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Vaginal Changes: Sexually Transmitted or Normal?

By Dr. Carrie Jones Expert HERWriter
 
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Vaginal Changes: Sexually Transmitted or Normal? 0 5
which vaginal changes are normal and which are sexually transmitted?
Erwin Wodicka/PhotoSpin

The vagina is capable of so many things. It helps birth a baby, is integral during sexual intercourse, helps define a woman, and is hormonally controlled and self-regulating.

Unfortunately, she (yes, she) is responsive to so many external and internal influences that it may be hard to determine what needs a doctor’s attention and what is a normal part of the cycling vagina.

1. Vaginal discharge

Discharge is a normal part of being a woman. It increases and becomes stretchier around ovulation, then thins out as woman approaches her period. However, not all discharge is normal. Thick white (like cottage cheese), thin and grayish colored, yellow or green discharge should be immediately evaluated by your health care provider.

2. Vaginal pain

Around ovulation and the menstrual cycle, women may notice increased sensitivity in and around their vaginal area due to the changes in hormones. Women who experience routine pain or burning, or who have pain with sexual intercourse or on insertion of a tampon may need further work up.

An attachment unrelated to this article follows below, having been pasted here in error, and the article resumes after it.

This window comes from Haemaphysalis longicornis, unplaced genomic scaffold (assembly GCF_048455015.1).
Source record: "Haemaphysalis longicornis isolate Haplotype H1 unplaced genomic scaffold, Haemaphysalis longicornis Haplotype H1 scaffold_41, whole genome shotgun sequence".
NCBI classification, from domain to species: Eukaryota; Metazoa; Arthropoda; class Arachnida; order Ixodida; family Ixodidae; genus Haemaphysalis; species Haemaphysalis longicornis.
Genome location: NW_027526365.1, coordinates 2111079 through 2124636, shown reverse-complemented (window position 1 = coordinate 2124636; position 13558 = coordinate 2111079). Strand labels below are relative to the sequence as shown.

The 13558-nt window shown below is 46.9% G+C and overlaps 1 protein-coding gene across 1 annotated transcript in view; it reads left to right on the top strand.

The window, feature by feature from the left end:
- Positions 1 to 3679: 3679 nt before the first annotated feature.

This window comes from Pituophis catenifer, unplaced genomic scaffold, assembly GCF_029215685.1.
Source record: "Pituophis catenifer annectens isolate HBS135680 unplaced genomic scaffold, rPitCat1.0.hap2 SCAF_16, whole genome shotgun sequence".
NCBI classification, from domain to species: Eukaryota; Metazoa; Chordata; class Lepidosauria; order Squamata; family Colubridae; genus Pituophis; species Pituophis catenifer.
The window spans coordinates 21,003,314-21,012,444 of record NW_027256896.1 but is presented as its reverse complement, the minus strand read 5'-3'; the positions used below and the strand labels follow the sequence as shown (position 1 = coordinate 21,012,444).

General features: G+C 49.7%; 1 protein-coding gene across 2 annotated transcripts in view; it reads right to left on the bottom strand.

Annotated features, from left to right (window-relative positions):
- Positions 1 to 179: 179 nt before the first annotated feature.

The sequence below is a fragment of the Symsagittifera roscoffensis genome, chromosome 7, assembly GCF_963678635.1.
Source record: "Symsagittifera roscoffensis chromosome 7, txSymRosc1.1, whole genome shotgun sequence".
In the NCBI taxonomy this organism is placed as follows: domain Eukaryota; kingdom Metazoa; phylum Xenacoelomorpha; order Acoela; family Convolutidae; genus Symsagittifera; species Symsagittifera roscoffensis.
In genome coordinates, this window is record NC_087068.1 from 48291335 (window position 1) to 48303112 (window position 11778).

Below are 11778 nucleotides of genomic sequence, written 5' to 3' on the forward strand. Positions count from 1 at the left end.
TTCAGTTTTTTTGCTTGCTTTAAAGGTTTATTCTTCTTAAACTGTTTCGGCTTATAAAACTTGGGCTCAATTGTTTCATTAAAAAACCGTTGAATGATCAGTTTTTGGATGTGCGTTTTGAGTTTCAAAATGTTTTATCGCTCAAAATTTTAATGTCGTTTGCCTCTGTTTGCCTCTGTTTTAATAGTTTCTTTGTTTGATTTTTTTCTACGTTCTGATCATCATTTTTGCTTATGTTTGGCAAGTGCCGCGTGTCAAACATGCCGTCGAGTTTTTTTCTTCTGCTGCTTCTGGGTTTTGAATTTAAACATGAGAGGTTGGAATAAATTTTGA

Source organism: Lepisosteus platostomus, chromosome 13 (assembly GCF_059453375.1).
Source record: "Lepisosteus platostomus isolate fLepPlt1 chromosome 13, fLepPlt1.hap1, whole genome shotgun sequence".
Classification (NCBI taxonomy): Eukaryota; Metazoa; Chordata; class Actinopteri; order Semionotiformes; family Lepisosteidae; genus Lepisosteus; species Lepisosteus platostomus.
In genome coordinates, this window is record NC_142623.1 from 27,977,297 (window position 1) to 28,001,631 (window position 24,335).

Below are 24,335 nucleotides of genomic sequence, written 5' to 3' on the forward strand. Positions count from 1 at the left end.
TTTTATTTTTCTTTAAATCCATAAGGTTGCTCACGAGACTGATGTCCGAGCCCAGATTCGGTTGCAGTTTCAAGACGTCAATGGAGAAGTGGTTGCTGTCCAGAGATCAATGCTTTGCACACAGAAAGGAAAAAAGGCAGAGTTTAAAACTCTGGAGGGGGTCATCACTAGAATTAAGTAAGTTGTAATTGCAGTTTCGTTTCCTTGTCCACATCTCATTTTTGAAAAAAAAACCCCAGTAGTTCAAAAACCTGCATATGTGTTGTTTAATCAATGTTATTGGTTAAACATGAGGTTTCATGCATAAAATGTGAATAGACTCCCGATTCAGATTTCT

3. Vaginal odor

While there is a natural odor to the vagina that can change with hormonal fluctuations, musty or fishy odors can indicate an infection.

4. Vaginal bumps

While the vagina is internal, many report that there are "bumps on my vagina" when something pops up. Routine (but annoying) bumps can include ingrown hairs however herpes, molluscum contagiosum or warts need additional work up and treatment.

5. Vaginal itching

More often than not, the vagina does not routinely itch. Therefore when she becomes itchy, a woman sits up and takes notice because it is annoying and often signals an infection or irritation of some sort.

Keep in mind that several of these symptoms often occur at the same time -- itching, burning and discharge, or discharge and odor, or pain and bumps -- however this is not always the case. Ultimately if you suspect something, see your health care provider and get properly evaluated.

Add a Comment1 Comments

EmpowHER Guest
Anonymous

Always check with your OBGYN and not just self diagnose. - Mallory Fleming

June 15, 2013 - 9:52am
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